“When these demons saw the Angel Gabriel, they determined to capture of the hosts of the sky, to rob him of his thoughts, as one robs a caravan, and send him back to Heaven empty. Had they succeeded in catching the Angle, they might have done this, for was it not in the days of Ignorance?

    “Now the Angel Gabriel had been given special powers by Allah, and, had he wished it, he could have blasted these demons by a Word of Might. But as his mission on earth was a secret one, escape seemed to him the best way to carry out the wishes of Allah.

    “The Angel Gabriel summoned his mehari. This racing-camel was whiter than milk, faster than the fastest gazelle, its eyes could see a blade of cram-cram grass fully ten miles away, and it could smell an unpierced well of water at two days’ march distance. The angel leaped upon this mehari and the demons folled.

    “That was a wild ride! “Every day, for exactly fourteen hours daily, the Angle Gabriel rode. He stopped, only, to give his mehari the four hours of grazing, the two hours of cud-chewing, and the four hours of sleep which the Creator-the All-Wise and the All-Powerful-has ordained for these sponge-footed racers over the desert miles.

    “Yet, fast as the angle rode, the demons stayed close behind. Upon black meharis, whose breath was hotter then the simoon upon the Waste of A’i’iz, they followed him nearly. They could not advance while he rested, for never did the Angel delay a moment longer than the prescribed house of repose, and never did he rob his mehari of the rest which was its due.

    “For nine days, the Angle Gabriel rode thus, and wide was the expanse of the desert that he crossed. And for nine days the demons maintained their pursuit, discouragement not yet having withered their harts. But when, upon the coming of the tenth day, the demons found that the mehari of the Angel Gabriel was still able to travel, those dark Sons of Eblis decided that the camel must have more than earthly powers, and gave up the chase. Thus by the endurance of a mehari to the tenth day, the Angel Gabriel was saved and the designs of Allah were not thwarted.”

    Time for a Reformation.
    ~

  8. Sun says:

    Mahmood, how about writting about the Sunni’s in Iraq being murdered everyday by the tens by or with the bleesings of the Iraq special forces. As it seems, you don’t seem to value Sunni(not Wahhabi, whatever that is) life at all.
    The Sunni killing was going on everyday before the bombing, but intensefied afterwards. Why not write a series of posts on that to balance out your pro-extremist-shia posts?

  9. mahmood says:

    Sun: As it seems, you don’t seem to value Sunni(not Wahhabi, whatever that is) life at all.

    Sorry I don’t do requests, and generally don’t respond to goads either.

    Now because I’m in a Good Morningtm mood, I’ll tell you that you’re not being very original and you must have already read Ali’s post which most definitely prompted your question.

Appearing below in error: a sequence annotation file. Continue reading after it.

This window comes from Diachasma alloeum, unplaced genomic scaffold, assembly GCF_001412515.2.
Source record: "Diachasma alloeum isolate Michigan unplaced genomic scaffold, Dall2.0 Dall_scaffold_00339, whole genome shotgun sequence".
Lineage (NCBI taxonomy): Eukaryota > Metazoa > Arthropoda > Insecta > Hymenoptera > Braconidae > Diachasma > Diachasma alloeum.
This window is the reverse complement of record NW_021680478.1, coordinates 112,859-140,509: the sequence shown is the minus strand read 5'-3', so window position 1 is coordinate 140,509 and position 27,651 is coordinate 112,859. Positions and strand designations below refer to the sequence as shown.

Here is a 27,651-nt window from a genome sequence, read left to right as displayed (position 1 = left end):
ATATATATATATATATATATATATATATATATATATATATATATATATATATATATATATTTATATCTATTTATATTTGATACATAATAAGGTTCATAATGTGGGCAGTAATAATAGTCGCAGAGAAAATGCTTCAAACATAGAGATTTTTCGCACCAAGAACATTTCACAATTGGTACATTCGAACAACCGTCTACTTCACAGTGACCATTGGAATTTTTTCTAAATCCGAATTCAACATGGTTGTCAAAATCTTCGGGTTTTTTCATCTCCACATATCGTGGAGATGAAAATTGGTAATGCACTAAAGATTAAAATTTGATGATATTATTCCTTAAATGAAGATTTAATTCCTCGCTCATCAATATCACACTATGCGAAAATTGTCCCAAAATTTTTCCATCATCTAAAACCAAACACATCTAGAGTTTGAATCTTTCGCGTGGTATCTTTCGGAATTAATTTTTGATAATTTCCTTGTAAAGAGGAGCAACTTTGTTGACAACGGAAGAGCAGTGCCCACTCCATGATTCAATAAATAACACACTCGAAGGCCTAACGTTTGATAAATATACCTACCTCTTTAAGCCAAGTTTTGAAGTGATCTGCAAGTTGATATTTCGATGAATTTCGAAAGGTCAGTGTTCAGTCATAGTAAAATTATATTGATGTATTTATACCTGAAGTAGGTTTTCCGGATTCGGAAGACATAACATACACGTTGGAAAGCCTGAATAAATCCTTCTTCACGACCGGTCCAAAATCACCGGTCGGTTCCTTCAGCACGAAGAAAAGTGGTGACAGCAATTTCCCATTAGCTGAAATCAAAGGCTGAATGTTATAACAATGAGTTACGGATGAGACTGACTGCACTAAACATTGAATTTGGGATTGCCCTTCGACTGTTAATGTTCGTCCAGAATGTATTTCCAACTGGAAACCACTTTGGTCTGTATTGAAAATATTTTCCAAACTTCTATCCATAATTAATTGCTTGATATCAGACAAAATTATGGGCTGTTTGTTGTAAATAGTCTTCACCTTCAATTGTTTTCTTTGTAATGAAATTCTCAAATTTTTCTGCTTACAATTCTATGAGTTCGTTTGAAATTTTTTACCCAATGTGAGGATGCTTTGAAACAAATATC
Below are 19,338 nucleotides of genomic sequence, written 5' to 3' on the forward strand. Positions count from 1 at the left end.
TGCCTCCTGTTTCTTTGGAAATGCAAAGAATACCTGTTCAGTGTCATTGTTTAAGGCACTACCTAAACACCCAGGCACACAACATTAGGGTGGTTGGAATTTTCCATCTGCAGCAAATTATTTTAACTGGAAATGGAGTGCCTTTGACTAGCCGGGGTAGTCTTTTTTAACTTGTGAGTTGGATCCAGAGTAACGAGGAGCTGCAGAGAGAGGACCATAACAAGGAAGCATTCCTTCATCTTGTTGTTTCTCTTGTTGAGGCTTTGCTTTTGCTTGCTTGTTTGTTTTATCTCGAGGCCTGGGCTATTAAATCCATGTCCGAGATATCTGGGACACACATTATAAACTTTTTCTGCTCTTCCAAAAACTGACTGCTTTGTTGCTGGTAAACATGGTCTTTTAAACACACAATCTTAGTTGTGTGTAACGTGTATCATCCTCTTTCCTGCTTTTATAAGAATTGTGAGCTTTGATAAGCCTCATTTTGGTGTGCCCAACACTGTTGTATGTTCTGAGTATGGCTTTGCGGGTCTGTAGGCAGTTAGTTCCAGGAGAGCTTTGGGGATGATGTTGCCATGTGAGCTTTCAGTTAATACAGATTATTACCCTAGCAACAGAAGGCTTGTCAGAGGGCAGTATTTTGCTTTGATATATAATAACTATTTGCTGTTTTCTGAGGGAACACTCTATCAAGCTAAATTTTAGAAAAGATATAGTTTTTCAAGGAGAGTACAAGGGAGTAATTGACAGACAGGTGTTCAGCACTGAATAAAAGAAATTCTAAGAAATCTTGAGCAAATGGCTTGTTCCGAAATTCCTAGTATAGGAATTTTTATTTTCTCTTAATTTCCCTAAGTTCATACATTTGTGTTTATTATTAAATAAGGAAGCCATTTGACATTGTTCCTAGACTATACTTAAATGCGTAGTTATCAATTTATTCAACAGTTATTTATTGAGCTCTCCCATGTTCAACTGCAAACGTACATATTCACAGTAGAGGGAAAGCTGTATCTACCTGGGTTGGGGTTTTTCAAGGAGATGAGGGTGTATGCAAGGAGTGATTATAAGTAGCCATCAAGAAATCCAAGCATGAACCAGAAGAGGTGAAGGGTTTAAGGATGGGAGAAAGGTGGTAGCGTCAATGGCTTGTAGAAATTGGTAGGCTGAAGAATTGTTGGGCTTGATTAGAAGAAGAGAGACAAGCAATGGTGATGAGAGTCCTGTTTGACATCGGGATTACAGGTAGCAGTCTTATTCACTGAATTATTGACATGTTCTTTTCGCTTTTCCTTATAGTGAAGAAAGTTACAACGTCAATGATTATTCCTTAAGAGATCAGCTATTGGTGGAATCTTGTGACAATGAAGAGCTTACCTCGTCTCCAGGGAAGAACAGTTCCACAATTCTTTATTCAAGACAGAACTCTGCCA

I have nothing to add to Ali’s story, which I agree with.

  10. Aliandra says:

    “there are different ways to reach God and those ways include the way Christians, Hindus, Jews, etc. choose to follow their own paths to reach Him, and they are not wrong in doing so”

    My sentiments exactly.

  11. Steve The American says:

    Mahmood: “My question here is who benefits from this? Would the Wahabis benefit from getting a whole country of some 20 million people to go into war which could reap a lot more deaths than the recent Gulf wars? What would they get out of it? Do they think they can get into control if they created a void? Are they simply this naive that they believe that with their terror and destabilising techniques they would mount the Iraqi throne?”

    I imagine from the Wahhabi perspective, it would be a neat trick to get Sunni and Shia to kill each other in a civil war. After all, neither side is Wahhabi and therefore not true Muslims. It is good for infidels to kill each other and so make way for Wahhabi rule.

    Mahmood: “What the Saudis should do is introduce real democracy within their society ….”

    Not gonna happen. The Saudis maintain their satanic pact with the Wahhabis, who state that democracy is blasphemy. Only Allah’s will (which is to say Wahhabi will) can rule society, not the will of man.

    To reform Saudi Arabia, first the Wahhabis must be extirpated. Without the Wahhabis, the Saudis lose their moral authority to rule. So both Wahhabis and Saudis must be swept aside for democracy to take root in Arabia. The events most likely to bring that about are a cutoff of the oil flow which subsidizes Saudi rule so the regime ends with a whimper or an armed invasion to end the evil and corrupt Saudi/Wahhabi rule so that the regime ends with a bang.

    I prefer the bang.

    Steve

Back to Top